Short Takes

Other People’s Teeth

By Susan Middaugh

Some folks say eyes are the first thing they notice about a person.  Others say legs or a wedding ring.

But for me, it’s teeth. Capped, gold plated or stained with nicotine, the condition of your teeth tells me whether you care about and take care of yourself. There’s probably a correlation between family income, dental insurance and a million-dollar smile.  But sometimes there’s a disconnect which makes me scratch my head.

A successful career woman I know has three single-family homes, one for Monday through Friday and two for weekends and vacations.  She has spent a considerable sum remodeling and decorating these houses and is a gracious hostess.  But she has crooked teeth. To me, her mouth is a puzzle – on a par with crosswords, anagrams, and Rubik’s cubes.  The contradiction is intriguing and makes her more interesting. Why has this woman neglected her appearance when she can afford to get braces? I was embarrassed to ask.

So I went to the library.  It seems the career woman’s priorities are in sync with many  Americans.  In the year 2000, according to the Statistical Abstract of the United States, consumers spent an average of one thousand five hundred forty-nine dollars on household furnishings and equipment compared to spending two hundred and four dollars per capita on dental services.

My own dentist believes fear, bordering on phobia, prevents many patients  — at least one out of five or more — from having procedures that would improve their appearance and/or their dental health.  Some men and women are terrified of pain or needles.  Others simply have different priorities for their discretionary income.   Expensive cars? Yes. Crowns, bridgework?  Not on the list.  And there are also those, my dentist said, who are “blissfully unaware of how they appear to other people.”

President George Washington, who suffered from dental disease most of his life, was not one of them.  He must have known the colonists would not elect a guy who had broken or missing teeth. Over a 40-year period, George Washington had four sets of dentures and was known to tinker with them till they fit properly.  Our first President’s dentures were not made of wood, but of cattle teeth and carved ivory.  The ivory came from hippopotamus, walrus and elephants.  One set of George’s dentures contained eight human teeth which were fixed in place with gold pins.  The museum does not say who the donor was.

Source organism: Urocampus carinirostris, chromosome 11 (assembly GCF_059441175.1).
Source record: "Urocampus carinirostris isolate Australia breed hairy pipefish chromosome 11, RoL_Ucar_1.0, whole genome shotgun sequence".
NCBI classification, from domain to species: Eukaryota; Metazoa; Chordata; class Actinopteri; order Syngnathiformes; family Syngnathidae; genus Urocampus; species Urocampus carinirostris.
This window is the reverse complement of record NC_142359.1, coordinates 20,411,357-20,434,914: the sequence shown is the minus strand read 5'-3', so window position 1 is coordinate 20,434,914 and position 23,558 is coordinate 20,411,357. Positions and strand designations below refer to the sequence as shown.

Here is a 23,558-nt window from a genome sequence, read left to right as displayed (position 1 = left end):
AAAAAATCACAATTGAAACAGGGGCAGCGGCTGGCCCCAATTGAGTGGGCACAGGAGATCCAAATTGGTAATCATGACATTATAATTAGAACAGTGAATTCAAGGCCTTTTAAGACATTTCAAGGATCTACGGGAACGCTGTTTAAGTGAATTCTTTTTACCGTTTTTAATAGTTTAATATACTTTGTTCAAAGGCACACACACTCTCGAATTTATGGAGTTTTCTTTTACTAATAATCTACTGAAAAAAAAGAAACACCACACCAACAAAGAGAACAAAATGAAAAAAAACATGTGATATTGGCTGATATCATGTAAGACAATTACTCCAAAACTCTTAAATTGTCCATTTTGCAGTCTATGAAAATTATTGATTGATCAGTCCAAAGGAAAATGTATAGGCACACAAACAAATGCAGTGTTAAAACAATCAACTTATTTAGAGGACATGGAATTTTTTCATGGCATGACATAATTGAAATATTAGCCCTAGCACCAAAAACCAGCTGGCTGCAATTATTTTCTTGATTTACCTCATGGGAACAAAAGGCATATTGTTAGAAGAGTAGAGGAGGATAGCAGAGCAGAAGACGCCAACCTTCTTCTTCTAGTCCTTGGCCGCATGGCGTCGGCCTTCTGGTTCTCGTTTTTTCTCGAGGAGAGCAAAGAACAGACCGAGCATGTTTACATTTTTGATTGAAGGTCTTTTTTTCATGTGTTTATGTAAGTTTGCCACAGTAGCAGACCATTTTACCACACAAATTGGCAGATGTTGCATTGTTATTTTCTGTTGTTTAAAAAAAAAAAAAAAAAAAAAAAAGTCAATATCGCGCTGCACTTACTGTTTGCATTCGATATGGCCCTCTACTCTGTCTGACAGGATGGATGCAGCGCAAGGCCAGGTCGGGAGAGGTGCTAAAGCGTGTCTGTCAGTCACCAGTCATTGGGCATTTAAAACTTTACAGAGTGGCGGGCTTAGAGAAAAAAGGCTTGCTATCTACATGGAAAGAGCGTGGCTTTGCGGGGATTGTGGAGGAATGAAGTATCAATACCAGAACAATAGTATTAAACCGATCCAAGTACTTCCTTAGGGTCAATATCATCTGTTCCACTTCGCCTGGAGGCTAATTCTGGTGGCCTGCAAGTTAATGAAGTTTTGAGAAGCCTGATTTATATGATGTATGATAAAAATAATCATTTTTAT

Is this fascination with teeth apt to become a trend like hoola hoops, miniskirts or “Survivor” mania?  Doubtful.  During a Sunday afternoon trip to the Samuel D. Harris National Museum of Dentistry in downtown Baltimore, I was the only visitor.

Copyright © 2012 Susan Middaugh.

Susan Middaugh got her first and only set of braces when she was in her 40’s. She is a self-employed business writer in Baltimore who also writes the occasional personal essay. Her essays have appeared in the Christian Science Monitor, the Baltimore Sun and on the website New-Works.org. Susan is also a playwright with short and full length works produced in the United States, Canada and England. The One Act Play Depot in Canada has published her short play, Such Good Neighbors. Several of her personal essays have appeared on this blog. To find them, simply type her name in the little search window, or check out the archives in the sidebar, beginning in April of 2009. Also in the sidebar under the Blogroll, Business and Writing labels, there are links to Susan’s website, Have Pen Will Travel.

Doodlemeister is looking for short first-person observations up to 500 words, on any subject, in any style, for the Short Takes series. Whatever the subject, we have a bias for the lighthearted tone. If need be, we’ll help you to edit and/or cut your piece. If you’d like to submit a story about something interesting you saw, experienced or simply thought about, please contact us by e-mail at jimscartoons@aol.com 

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